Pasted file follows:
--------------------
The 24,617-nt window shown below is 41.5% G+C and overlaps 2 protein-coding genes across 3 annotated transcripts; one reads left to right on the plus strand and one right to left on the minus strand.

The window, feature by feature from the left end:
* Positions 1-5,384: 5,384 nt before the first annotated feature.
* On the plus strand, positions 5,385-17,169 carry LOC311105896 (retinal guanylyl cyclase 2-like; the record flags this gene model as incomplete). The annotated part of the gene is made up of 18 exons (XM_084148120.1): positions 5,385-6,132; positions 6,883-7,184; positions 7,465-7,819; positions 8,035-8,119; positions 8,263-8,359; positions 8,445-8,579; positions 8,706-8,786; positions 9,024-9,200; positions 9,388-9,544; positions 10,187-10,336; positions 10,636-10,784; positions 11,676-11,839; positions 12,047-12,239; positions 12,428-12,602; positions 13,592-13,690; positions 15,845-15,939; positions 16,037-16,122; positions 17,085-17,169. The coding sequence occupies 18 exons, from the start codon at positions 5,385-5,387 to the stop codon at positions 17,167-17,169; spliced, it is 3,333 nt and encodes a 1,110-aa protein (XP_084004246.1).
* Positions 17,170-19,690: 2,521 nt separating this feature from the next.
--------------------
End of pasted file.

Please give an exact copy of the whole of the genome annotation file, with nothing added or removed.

The 24,617-nt window shown below is 41.5% G+C and overlaps 2 protein-coding genes across 3 annotated transcripts; one reads left to right on the plus strand and one right to left on the minus strand.

The window, feature by feature from the left end:
* Positions 1-5,384: 5,384 nt before the first annotated feature.
* On the plus strand, positions 5,385-17,169 carry LOC311105896 (retinal guanylyl cyclase 2-like; the record flags this gene model as incomplete). The annotated part of the gene is made up of 18 exons (XM_084148120.1): positions 5,385-6,132; positions 6,883-7,184; positions 7,465-7,819; positions 8,035-8,119; positions 8,263-8,359; positions 8,445-8,579; positions 8,706-8,786; positions 9,024-9,200; positions 9,388-9,544; positions 10,187-10,336; positions 10,636-10,784; positions 11,676-11,839; positions 12,047-12,239; positions 12,428-12,602; positions 13,592-13,690; positions 15,845-15,939; positions 16,037-16,122; positions 17,085-17,169. The coding sequence occupies 18 exons, from the start codon at positions 5,385-5,387 to the stop codon at positions 17,167-17,169; spliced, it is 3,333 nt and encodes a 1,110-aa protein (XP_084004246.1).
* Positions 17,170-19,690: 2,521 nt separating this feature from the next.